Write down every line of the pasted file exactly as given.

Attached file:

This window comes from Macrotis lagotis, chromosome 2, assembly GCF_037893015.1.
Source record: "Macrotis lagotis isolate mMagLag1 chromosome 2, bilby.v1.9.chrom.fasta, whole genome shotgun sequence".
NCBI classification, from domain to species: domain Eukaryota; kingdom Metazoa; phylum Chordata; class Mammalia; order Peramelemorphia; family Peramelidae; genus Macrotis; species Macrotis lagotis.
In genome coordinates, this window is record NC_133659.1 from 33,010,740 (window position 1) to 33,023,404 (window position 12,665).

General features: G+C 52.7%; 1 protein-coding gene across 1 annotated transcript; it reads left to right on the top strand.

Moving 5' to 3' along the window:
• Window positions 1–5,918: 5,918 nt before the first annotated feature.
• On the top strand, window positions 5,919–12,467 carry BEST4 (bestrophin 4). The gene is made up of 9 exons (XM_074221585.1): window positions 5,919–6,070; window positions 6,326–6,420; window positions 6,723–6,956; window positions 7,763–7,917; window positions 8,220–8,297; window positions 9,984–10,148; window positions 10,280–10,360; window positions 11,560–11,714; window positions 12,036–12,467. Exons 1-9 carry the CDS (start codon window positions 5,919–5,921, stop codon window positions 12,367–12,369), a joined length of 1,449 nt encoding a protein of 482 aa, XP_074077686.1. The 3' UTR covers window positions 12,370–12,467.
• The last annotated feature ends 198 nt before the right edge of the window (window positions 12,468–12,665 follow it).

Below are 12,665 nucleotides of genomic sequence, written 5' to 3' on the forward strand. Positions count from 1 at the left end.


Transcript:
This window comes from Macrotis lagotis, chromosome 2, assembly GCF_037893015.1.
Source record: "Macrotis lagotis isolate mMagLag1 chromosome 2, bilby.v1.9.chrom.fasta, whole genome shotgun sequence".
NCBI classification, from domain to species: domain Eukaryota; kingdom Metazoa; phylum Chordata; class Mammalia; order Peramelemorphia; family Peramelidae; genus Macrotis; species Macrotis lagotis.
In genome coordinates, this window is record NC_133659.1 from 33,010,740 (window position 1) to 33,023,404 (window position 12,665).

General features: G+C 52.7%; 1 protein-coding gene across 1 annotated transcript; it reads left to right on the top strand.

Moving 5' to 3' along the window:
• Window positions 1–5,918: 5,918 nt before the first annotated feature.
• On the top strand, window positions 5,919–12,467 carry BEST4 (bestrophin 4). The gene is made up of 9 exons (XM_074221585.1): window positions 5,919–6,070; window positions 6,326–6,420; window positions 6,723–6,956; window positions 7,763–7,917; window positions 8,220–8,297; window positions 9,984–10,148; window positions 10,280–10,360; window positions 11,560–11,714; window positions 12,036–12,467. Exons 1-9 carry the CDS (start codon window positions 5,919–5,921, stop codon window positions 12,367–12,369), a joined length of 1,449 nt encoding a protein of 482 aa, XP_074077686.1. The 3' UTR covers window positions 12,370–12,467.
• The last annotated feature ends 198 nt before the right edge of the window (window positions 12,468–12,665 follow it).

Below are 12,665 nucleotides of genomic sequence, written 5' to 3' on the forward strand. Positions count from 1 at the left end.